The 9th anniversary of the September 12, 1980 coup d'état was marked by a series of protest actions throughout Turkey. Police arrested 160 people in Istanbul for "unauthorized demonstration."
        The other arrests and political trials in September:
        11.9, four defendants at the trial of the Liberation Organization of Turkey and Nothern Kurdistan (TKKKO) were condemned by the State Security Court of Istanbul to prison terms of from five to eight years.
        11.9, police announced the arrest of ten militants of the Communist Party of Turkey/Union (TKP/B). Besides, a young girl was arrested on the charge of placing explosives in the US Consulate in Istanbul.
        12.9, the trial of five leading members of the Human Rights Association of Turkey (IHD) began at the State Security Court of Ankara. The Secretary General of the IHD, Akin Birdal, and for other members of the administrative board, Yavuz Onen, Mahmut Tali Ongoren Emil Galip Sandalci and Bulent Tanor are accused of having made declarations harmful to the country's interests during their a meeting at the French Parliament in Paris.
        27.9, twelve alleged members of the Union of Young Communists of Turkey (TGKB) were released during their trial at the State Security Court of Istanbul.
        30.9, the President of the Association of Women for Democracy (DEMKAD) was taken into custody by police.


        On September 1, 1989, four Swedish nationals Urban Thoreli, Nikel Anderson, William Eliakson and Olaf Dencel Sivenson were arrested at Mugla of making Christian propaganda. Pamphlets on Christianity were said to have been discovered in their baggage.


        Turkish press of September 21, 1989 reported that the chief of the State Hospital of Cizre in Mardin, Dr. Abdullah Bolcali, was detained and subjected to torture for having given medical care to some Kurds who were wounded by security forces during armed clashes with the PKK guerrillas. He was kept under arrest for ten days.
        After his release, Dr. Bolcali said: "I have no relation with the PKK. My duty as a doctor is to give medical care to whomever in need. I cannot know if the patient is a terrorist or not. Furthermore, I am not obliged to verify it, it is not my duty."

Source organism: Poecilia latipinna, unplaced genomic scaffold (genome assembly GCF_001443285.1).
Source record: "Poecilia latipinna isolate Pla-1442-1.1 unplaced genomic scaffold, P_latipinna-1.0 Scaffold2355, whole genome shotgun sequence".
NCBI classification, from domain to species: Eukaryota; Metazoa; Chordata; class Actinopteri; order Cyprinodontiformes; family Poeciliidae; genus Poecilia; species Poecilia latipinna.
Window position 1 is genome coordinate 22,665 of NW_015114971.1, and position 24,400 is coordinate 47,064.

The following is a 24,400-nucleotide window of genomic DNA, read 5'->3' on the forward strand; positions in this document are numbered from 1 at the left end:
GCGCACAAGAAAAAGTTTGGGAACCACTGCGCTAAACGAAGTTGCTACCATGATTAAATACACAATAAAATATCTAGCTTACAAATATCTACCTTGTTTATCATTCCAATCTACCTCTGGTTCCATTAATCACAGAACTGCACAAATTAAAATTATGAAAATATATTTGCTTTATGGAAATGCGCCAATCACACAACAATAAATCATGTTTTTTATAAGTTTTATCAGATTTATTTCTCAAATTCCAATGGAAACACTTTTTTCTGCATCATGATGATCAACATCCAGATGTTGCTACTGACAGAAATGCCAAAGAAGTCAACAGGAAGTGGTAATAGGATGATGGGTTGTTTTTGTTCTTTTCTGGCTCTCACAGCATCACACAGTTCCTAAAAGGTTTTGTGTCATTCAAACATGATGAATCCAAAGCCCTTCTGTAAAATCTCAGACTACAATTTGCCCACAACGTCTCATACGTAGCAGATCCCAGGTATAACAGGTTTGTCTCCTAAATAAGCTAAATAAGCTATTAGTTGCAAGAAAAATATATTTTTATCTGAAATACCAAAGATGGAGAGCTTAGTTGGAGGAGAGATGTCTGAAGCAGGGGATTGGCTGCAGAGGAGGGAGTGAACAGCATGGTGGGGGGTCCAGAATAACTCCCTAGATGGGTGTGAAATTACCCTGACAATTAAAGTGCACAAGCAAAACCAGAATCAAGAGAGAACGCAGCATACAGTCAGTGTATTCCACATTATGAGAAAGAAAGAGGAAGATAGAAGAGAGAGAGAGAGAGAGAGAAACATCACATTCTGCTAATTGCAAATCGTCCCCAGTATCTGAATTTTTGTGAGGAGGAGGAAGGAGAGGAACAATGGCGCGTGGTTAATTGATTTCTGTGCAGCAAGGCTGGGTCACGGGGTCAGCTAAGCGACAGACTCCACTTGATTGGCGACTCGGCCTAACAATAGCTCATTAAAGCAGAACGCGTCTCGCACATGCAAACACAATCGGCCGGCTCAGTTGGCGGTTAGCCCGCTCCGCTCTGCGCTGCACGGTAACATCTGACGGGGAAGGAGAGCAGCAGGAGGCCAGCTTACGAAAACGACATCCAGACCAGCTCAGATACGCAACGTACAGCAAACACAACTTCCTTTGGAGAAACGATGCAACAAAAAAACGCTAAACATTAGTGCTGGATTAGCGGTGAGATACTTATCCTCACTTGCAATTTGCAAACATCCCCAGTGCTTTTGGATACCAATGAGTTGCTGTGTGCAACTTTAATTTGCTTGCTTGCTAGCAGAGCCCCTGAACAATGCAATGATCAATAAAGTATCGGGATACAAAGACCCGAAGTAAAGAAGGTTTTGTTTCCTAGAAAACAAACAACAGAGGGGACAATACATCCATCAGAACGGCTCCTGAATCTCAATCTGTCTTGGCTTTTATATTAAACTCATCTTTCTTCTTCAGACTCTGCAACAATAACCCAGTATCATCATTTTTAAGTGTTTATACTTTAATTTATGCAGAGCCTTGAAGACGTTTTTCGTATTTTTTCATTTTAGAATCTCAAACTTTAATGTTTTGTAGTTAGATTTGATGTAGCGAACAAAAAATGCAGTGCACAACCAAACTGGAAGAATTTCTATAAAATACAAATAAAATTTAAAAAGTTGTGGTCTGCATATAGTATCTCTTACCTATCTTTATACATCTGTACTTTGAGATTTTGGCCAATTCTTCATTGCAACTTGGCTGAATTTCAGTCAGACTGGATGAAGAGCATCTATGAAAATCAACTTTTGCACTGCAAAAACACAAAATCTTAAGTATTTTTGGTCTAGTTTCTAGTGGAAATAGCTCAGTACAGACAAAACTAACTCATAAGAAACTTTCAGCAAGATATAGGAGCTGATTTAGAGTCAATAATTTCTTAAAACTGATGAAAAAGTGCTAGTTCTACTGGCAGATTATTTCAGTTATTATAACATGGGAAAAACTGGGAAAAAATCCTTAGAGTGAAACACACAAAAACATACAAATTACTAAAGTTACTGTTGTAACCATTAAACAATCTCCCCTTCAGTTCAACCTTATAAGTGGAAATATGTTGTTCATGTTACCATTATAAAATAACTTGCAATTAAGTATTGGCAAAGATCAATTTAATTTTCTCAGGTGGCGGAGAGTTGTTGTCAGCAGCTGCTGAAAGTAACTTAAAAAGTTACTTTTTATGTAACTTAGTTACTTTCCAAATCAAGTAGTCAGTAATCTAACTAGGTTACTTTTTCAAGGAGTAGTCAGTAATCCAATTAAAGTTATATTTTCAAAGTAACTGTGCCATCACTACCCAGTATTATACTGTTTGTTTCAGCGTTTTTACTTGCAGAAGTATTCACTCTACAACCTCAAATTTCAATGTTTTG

The Union of Turkish Doctors (TBB) reproached the detention of Dr. Bolcali and declared that a doctor has to give medical care even to an enemy soldier in the time of war, if the latter is wounded.
        On September 11, 1989, the Socialist Party announced that one of its members, Osman Gencer, was beaten for intimidation at police stationof Tekirdag.
        On September 28, the daily Cumhuriyet reported that a student leader, Erkan Kalafat, and his brother were tortured by police during their 19-day detention at the police center of Icel.


    Turkey's torture victims will be able to receive treatment at a rehabilitation center set up by the Human Rights Association of Turkey (IHD) if it can obtain the necessary court permission to operate.
    Nevzat Helvaci, chairman of the IHD, told that legal proceedings for the establishment of the foundation started at the end of September 1989 and it is now awaiting the magistrate court's permission to implement its goals.
    Helvaci cited the foundation's main goals as providing health services at a rehabilitation center to people who have developed physical and mental problems as a result of torture and inhuman practices sustained during detention and imprisonment
    Another goal of the foundation is to conduct research and study on human rights issues to be gathered at a documentation center.


        Turkey's two biggest industrial groups, Koc and Sabanci, last year widened the gap between their sales and profits and those of other industrial groups. Koc made the most from sales, 8.1 trillion TL; Sabanci the highest profit, 750 billion TL. Total 1988 sales of the eight top holdings, Koc, Sabanci, Akkok, Profilo, Sönmez, Alarko, Sise Cam and Yasar Holding reached 19.5 trillion TL, a figure near Turkey's 1988 budget of 21 trillion TL.
        - Sales: Koc group sales were the highest at 8.1 trillion TL, followed by the Sabanci group with 6 trillion TL. Immediately after these longtime rivals came Sise Cam, one of Isbank's affiliates, with 2 trillion TL sales. Izmir-based Yasar Holding, which produces Pinar-brand foodstuffs, made 1.2 trillion TL in sales; chairman of the Turkish Industrialists' and Businessmen's Association Omer Dinckok's Akkok group 1 trillion TL; the Bursa-based Sönmez Holding 457 billion TL; Profilo 402.3 billion TL and Alarko 234.3 billion TL. In 1987, Koc and Sabanci sales were 4.3 and 3.2 trillion TL respectively.
        - Profits: Sabanci made a record profit in 1988, 750 billion TL. Koc, which did best in sales, came second in profits with 688.6 billion TL. Other groups which issued their balance sheets fell behind these two giants. Sise Cam made 135 billion TL, Akkok group 110 billion TL, Sönmez 67 billion TL, Yasar Holding 29 billion TL and Alarko 26.5 billion TL profit last year.
        - Exports: In 1988, the eight groups together exported goods worth $2.1 billion, 18 percent of Turkey's total exports of nearly $12 billion. Koc exported goods worth $552 million, Sabanci $278 million, Sise Cam $240 million, Yasar $159 million Akkök $113 million, Sönmez $87.2 million, Alarko $39.5 million and Profilo $12 million.
        - Profitability: Sönmez had the highest profitability ratio among companies issuing their balance sheets. Sönmez made 14.6 percent profit on every 100 TL worth of sales, i.e. 14.6 percent profitability. Sabanci ranked second with 12.5 percent profitability. The ratios of profitability over sales for other companies in the group are: Alarko, 11.3 percent; Akkok, 10.8 percent; Koc, 8.5 percent; Sise Cam, 6.7 percent. Profilo has not yet announced its sales.